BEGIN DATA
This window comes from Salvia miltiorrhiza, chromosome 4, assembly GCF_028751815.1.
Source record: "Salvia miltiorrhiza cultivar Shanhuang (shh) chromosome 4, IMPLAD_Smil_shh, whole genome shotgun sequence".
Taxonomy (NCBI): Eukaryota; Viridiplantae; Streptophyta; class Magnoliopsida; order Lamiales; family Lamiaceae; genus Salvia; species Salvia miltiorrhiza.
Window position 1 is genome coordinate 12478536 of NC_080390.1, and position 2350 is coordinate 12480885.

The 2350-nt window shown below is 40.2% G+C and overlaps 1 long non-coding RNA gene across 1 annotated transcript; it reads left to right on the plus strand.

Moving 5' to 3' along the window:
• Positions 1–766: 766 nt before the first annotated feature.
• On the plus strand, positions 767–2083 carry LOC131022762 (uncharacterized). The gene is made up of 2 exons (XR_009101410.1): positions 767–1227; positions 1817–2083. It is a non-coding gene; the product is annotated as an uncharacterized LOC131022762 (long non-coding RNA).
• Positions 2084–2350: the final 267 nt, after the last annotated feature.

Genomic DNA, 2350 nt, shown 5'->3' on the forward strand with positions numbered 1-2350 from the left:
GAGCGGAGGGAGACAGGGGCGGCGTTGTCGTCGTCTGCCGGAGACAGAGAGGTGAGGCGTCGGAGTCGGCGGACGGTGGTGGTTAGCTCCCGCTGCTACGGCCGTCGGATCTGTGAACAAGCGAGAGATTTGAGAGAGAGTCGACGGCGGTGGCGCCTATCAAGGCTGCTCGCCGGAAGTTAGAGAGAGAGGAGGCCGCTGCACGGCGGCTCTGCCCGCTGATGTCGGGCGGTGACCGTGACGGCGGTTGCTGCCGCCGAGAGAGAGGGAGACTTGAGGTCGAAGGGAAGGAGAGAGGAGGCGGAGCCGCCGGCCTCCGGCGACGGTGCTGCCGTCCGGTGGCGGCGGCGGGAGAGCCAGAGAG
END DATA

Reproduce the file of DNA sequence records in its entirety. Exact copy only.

This window comes from Salvia miltiorrhiza, chromosome 4, assembly GCF_028751815.1.
Source record: "Salvia miltiorrhiza cultivar Shanhuang (shh) chromosome 4, IMPLAD_Smil_shh, whole genome shotgun sequence".
Taxonomy (NCBI): Eukaryota; Viridiplantae; Streptophyta; class Magnoliopsida; order Lamiales; family Lamiaceae; genus Salvia; species Salvia miltiorrhiza.
Window position 1 is genome coordinate 12478536 of NC_080390.1, and position 2350 is coordinate 12480885.

The 2350-nt window shown below is 40.2% G+C and overlaps 1 long non-coding RNA gene across 1 annotated transcript; it reads left to right on the plus strand.

Moving 5' to 3' along the window:
• Positions 1–766: 766 nt before the first annotated feature.
• On the plus strand, positions 767–2083 carry LOC131022762 (uncharacterized). The gene is made up of 2 exons (XR_009101410.1): positions 767–1227; positions 1817–2083. It is a non-coding gene; the product is annotated as an uncharacterized LOC131022762 (long non-coding RNA).
• Positions 2084–2350: the final 267 nt, after the last annotated feature.

Genomic DNA, 2350 nt, shown 5'->3' on the forward strand with positions numbered 1-2350 from the left:
GAGCGGAGGGAGACAGGGGCGGCGTTGTCGTCGTCTGCCGGAGACAGAGAGGTGAGGCGTCGGAGTCGGCGGACGGTGGTGGTTAGCTCCCGCTGCTACGGCCGTCGGATCTGTGAACAAGCGAGAGATTTGAGAGAGAGTCGACGGCGGTGGCGCCTATCAAGGCTGCTCGCCGGAAGTTAGAGAGAGAGGAGGCCGCTGCACGGCGGCTCTGCCCGCTGATGTCGGGCGGTGACCGTGACGGCGGTTGCTGCCGCCGAGAGAGAGGGAGACTTGAGGTCGAAGGGAAGGAGAGAGGAGGCGGAGCCGCCGGCCTCCGGCGACGGTGCTGCCGTCCGGTGGCGGCGGCGGGAGAGCCAGAGAG